Mobile device apps – many apps are available for smartphone or tablet to create animated gifs. Leslie Walker put together “Mobile GIF Guide: Make Animated GIFs on Your Phone” which lists several apps for mobile phones or tablet devices, along with descriptions of the features of each. Justin Pot gathered together “Making an animated gif is easier than you think with these which lists online tools as well as mobile device apps, including descriptions and guidance as to how to make use of each. Elise Moreau collated a list of free animated gif creators for mobile devices at “9 Free GIF Maker Apps for iPhone and Android” describing each and providing helpful hints as to how each can be used.
Online tools or mobile device apps for creating an image meme
Any image-creation tool (or a presentation tool like PowerPoint) on computer, mobile or tablet device can usually be used for creating an image meme – wherever an image can be placed with the facility to overlay text either along the top and bottom of the image, or within a border of black along the top and bottom of the image for white text to be superimposed on these black panels. There are online tools but as with any free online tool a having unmoderated galleries of user-created content has to be a factor an educator looks at in assessing the suitability of a tool in an educational context, however the following may provide the teacher with ideas, guides as well as inspire an adaptation of an existing meme to suit the learning need. Meme creation online tools include imgFlip Meme generator, MemeMaker.Net, MemeGenerator.net, and ImageChef Meme Maker (be aware that all of these have galleries of user-generated content which would not generally be suitable in an educational context but selected memes may be shared by a teacher for showing examples).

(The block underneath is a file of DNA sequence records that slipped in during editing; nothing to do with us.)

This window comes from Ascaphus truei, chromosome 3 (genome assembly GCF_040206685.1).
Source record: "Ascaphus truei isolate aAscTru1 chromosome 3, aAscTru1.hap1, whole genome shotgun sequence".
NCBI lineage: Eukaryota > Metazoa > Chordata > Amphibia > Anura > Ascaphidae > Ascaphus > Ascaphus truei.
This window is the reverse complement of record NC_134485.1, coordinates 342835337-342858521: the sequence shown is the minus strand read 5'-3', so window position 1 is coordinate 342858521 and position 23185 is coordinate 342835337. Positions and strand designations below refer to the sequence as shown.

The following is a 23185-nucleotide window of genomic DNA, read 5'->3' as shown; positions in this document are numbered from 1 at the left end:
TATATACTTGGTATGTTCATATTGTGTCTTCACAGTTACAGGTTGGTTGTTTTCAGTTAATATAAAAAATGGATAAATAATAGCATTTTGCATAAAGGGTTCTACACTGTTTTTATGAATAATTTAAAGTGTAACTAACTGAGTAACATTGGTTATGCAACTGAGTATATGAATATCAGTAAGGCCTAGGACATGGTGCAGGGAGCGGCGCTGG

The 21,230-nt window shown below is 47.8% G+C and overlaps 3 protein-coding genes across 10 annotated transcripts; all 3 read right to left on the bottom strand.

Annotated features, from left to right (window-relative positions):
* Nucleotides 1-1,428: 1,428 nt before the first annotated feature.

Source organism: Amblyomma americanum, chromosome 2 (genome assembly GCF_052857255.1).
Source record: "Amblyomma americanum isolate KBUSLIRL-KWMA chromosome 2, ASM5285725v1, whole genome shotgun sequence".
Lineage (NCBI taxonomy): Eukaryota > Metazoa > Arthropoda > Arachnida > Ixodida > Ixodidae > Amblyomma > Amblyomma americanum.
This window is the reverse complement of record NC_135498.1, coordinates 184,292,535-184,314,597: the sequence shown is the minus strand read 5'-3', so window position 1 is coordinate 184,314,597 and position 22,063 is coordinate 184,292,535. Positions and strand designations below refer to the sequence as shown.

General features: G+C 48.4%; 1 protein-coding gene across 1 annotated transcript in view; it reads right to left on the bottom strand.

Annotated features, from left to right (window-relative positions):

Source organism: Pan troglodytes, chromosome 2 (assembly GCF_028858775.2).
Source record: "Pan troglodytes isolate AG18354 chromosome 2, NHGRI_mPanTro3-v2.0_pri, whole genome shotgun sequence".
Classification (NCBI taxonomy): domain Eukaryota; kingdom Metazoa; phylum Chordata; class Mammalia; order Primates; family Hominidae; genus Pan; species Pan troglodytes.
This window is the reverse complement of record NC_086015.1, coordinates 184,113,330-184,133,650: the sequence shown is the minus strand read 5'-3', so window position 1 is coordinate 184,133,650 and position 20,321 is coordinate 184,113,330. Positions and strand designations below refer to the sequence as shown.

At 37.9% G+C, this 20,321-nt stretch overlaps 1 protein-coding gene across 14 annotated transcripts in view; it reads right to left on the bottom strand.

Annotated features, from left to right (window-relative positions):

Mobile device apps specifically for creating image memes have been collated on the AppCrawlr site “Best iOS apps for meme generator” and “Best Android apps for meme generator.” Mobile device users may well find they already have one of these apps as several have multiple purposes such as for editing images.
In the early 1950s, the artist Joan Eardley could be seen transporting her easels and paints around the Glasgow tenements in a pram. She painted and photographed the ragged children of Glasgow’s inner city slum housing. The artwork she produced is also ragged and childlike. Bold colours and brash strokes. She incorporates collage with newspaper scraps added like crude nursery school graffiti. Her subjects are innocent and bright eyed. Cheeky. Poor children painted with compassion. Her photographs share the same humanity.
The post-war Glasgow was a city in planning turmoil. The controversial Bruce Report proposed completely ripping up the town centre, clearing the slum housing and starting from scratch. Glasgow Council never followed through with report’s more extreme recommendations but the slum housing was cleared and the city’s poor cleared and moved to new high rises on the outskirts, and the New Towns of Cumbernauld and East Kilbride.